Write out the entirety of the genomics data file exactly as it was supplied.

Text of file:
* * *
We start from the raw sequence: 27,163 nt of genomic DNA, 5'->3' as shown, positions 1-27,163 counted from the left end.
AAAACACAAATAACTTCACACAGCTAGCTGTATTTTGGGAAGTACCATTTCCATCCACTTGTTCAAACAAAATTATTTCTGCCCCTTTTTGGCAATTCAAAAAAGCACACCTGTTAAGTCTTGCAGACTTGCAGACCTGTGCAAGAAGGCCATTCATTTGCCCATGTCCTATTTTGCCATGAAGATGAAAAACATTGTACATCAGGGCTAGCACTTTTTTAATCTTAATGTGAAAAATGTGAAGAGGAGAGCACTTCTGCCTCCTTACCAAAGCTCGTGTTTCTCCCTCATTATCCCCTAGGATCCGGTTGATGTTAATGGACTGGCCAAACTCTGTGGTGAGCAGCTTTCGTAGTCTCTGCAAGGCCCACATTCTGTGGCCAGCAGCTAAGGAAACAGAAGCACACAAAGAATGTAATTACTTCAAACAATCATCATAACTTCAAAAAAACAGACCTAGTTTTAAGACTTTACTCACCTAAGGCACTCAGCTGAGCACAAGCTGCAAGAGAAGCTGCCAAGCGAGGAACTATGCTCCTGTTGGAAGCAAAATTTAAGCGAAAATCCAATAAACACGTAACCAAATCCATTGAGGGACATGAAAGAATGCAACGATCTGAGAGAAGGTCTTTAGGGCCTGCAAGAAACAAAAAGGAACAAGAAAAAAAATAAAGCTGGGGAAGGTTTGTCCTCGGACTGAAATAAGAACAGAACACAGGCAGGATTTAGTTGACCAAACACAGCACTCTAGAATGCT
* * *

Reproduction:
We start from the raw sequence: 27,163 nt of genomic DNA, 5'->3' as shown, positions 1-27,163 counted from the left end.
AAAACACAAATAACTTCACACAGCTAGCTGTATTTTGGGAAGTACCATTTCCATCCACTTGTTCAAACAAAATTATTTCTGCCCCTTTTTGGCAATTCAAAAAAGCACACCTGTTAAGTCTTGCAGACTTGCAGACCTGTGCAAGAAGGCCATTCATTTGCCCATGTCCTATTTTGCCATGAAGATGAAAAACATTGTACATCAGGGCTAGCACTTTTTTAATCTTAATGTGAAAAATGTGAAGAGGAGAGCACTTCTGCCTCCTTACCAAAGCTCGTGTTTCTCCCTCATTATCCCCTAGGATCCGGTTGATGTTAATGGACTGGCCAAACTCTGTGGTGAGCAGCTTTCGTAGTCTCTGCAAGGCCCACATTCTGTGGCCAGCAGCTAAGGAAACAGAAGCACACAAAGAATGTAATTACTTCAAACAATCATCATAACTTCAAAAAAACAGACCTAGTTTTAAGACTTTACTCACCTAAGGCACTCAGCTGAGCACAAGCTGCAAGAGAAGCTGCCAAGCGAGGAACTATGCTCCTGTTGGAAGCAAAATTTAAGCGAAAATCCAATAAACACGTAACCAAATCCATTGAGGGACATGAAAGAATGCAACGATCTGAGAGAAGGTCTTTAGGGCCTGCAAGAAACAAAAAGGAACAAGAAAAAAAATAAAGCTGGGGAAGGTTTGTCCTCGGACTGAAATAAGAACAGAACACAGGCAGGATTTAGTTGACCAAACACAGCACTCTAGAATGCT